False: Image shows rescue dogs searching for injured people under rubble after February 6 earthquake in Turkey.

By: Rajini KG
February 10 2023

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False: Image shows rescue dogs searching for injured people under rubble after February 6 earthquake in Turkey.


The Verdict False

Old stock photos of dogs from the Alamy website were falsely shared as rescue dogs in Turkey following the earthquake.

Claim ID 7a7f5666


More than 21,000 people lost their lives in severe earthquakes that hit Syria and Turkey on February 6, 2023, and the days following. Many buildings collapsed in both countries, trapping people under the rubble. Rescue operations are ongoing. According to the BBC, Mexico, Croatia, the Czech Republic, Germany, Greece, Libya, Poland, Switzerland, the United Kingdom, and the United States are all sending teams of search dogs and handlers to locations in both countries to help with rescue operations. Many images of rescue dogs from Turkey have gone viral, some claiming to show rescue dogs or dogs in search operations. Images were shared on Facebook with titles such as: "This picture was taken today from Turkey" and "The dog stands beside its owner while waiting for help." Some posts claimed, "These dogs have been specifically trained to help people from this tragedy in Turkey. Hats off to them." The images show dogs around and on the debris and rubble of collapsed buildings.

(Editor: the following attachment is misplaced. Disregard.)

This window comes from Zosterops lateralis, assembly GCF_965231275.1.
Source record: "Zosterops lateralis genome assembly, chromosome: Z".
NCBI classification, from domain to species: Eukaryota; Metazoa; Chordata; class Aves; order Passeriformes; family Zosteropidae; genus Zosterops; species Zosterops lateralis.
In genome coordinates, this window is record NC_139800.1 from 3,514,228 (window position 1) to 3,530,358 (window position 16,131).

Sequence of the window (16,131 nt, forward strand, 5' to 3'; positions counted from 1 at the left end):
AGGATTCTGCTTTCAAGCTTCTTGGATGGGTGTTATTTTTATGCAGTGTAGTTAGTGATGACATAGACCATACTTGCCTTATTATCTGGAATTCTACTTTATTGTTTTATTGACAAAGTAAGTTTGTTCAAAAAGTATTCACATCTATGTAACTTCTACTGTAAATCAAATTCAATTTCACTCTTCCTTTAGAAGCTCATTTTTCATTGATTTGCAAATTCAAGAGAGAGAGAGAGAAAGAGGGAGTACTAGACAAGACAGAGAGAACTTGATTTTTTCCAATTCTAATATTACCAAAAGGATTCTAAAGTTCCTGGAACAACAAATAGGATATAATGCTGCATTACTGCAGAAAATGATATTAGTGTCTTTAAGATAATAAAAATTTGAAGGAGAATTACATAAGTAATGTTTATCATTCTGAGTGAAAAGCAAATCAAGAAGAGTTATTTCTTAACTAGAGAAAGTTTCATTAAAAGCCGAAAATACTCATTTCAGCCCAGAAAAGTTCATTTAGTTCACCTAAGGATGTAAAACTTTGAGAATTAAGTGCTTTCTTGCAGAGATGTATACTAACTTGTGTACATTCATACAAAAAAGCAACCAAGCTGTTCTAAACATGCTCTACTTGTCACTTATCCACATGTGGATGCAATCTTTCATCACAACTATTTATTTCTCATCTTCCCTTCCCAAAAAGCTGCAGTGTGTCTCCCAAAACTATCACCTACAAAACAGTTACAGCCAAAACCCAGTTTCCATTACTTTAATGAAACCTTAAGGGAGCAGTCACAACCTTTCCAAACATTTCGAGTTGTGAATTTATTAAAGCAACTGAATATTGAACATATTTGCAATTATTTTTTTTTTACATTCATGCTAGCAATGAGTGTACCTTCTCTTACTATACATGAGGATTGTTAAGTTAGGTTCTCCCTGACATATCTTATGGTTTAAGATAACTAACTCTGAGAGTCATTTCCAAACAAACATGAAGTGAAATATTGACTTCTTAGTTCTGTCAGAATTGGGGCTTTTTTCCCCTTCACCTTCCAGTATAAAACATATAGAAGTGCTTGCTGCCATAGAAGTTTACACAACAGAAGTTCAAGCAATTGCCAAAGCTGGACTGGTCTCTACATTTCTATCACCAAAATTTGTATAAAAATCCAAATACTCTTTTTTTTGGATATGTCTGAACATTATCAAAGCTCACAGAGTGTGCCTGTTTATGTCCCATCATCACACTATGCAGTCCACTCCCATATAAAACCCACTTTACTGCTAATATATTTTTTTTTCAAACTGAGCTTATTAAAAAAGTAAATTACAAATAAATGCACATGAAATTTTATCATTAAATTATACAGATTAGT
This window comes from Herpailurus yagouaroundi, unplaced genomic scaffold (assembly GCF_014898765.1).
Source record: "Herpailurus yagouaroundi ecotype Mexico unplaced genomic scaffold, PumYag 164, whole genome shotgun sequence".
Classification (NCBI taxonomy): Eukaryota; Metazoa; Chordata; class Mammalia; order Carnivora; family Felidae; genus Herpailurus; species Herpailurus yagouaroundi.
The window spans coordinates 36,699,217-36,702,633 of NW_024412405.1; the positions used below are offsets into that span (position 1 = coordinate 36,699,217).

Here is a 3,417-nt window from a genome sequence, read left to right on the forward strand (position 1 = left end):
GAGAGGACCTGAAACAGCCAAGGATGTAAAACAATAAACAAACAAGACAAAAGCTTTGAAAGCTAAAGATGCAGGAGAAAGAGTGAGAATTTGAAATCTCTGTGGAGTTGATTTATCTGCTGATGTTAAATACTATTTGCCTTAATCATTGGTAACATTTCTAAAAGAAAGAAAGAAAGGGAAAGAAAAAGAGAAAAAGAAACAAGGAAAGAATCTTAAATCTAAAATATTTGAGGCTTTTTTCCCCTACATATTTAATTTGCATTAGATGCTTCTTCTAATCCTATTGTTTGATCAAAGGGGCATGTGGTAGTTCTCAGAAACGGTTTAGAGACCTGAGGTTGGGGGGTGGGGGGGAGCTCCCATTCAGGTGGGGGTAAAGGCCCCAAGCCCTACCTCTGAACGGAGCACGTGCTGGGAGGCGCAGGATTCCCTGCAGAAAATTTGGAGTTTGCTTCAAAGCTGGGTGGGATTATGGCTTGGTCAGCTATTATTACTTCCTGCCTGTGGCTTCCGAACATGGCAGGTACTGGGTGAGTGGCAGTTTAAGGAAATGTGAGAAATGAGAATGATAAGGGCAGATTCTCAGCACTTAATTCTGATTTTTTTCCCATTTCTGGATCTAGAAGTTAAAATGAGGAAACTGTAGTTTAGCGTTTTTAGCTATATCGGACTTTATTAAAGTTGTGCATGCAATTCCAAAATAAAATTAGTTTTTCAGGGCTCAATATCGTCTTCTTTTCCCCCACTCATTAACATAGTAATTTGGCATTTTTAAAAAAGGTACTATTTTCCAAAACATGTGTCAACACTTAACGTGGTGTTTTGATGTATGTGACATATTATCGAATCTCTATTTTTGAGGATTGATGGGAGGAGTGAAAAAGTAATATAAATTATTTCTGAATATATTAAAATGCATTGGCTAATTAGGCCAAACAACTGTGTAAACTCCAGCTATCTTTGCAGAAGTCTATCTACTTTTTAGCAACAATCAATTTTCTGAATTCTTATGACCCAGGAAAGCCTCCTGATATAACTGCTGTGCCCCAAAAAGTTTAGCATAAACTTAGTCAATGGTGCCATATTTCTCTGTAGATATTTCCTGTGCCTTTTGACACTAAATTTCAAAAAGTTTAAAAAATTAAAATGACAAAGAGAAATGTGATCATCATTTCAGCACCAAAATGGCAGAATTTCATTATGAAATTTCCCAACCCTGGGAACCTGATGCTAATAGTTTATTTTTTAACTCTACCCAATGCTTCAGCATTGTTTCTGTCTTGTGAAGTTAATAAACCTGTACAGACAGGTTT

However, this claim is false. The images are from 2018 and are unrelated to the recent rescue operation in Turkey and Syria.

In Fact

The images include a photo montage of two dogs – one with a blue collar and the other with a black collar – standing near debris. Two other images show a dog with a blue-collar close to a human hand seen stuck under rubble, and another image shows a dog with a red collar barking and standing on building debris. 

Our research found that the images date back to 2018. The same photos are found on Alamy, a stock photography website. These pictures were captioned "Dog looking for injured people in ruins after earthquake" and were uploaded on October 18, 2018, by Jaroslva Noska. The location of the photos has not been disclosed on the website.

The images were also shared on the iStock website, with the caption "Dog looking for injured people." These images were uploaded in January 2019 and were credited to Jaroslva Noska. 

Further, we found that in 2020, the same images were circulated with a misleading narrative. AFP, in its debunk report in 2020, mentions that stock photos of dogs taken in 2018 were falsely linked to the earthquake that hit Izmir in Turkey in 2020. The two images of dogs debunked by AFP in 2020 match the recent viral dog images circulating on social media.

The Verdict

Old dog pictures from a stock image website were misrepresented as being from the February 6 earthquakes in Turkey.

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Global Fact-Checks Completed

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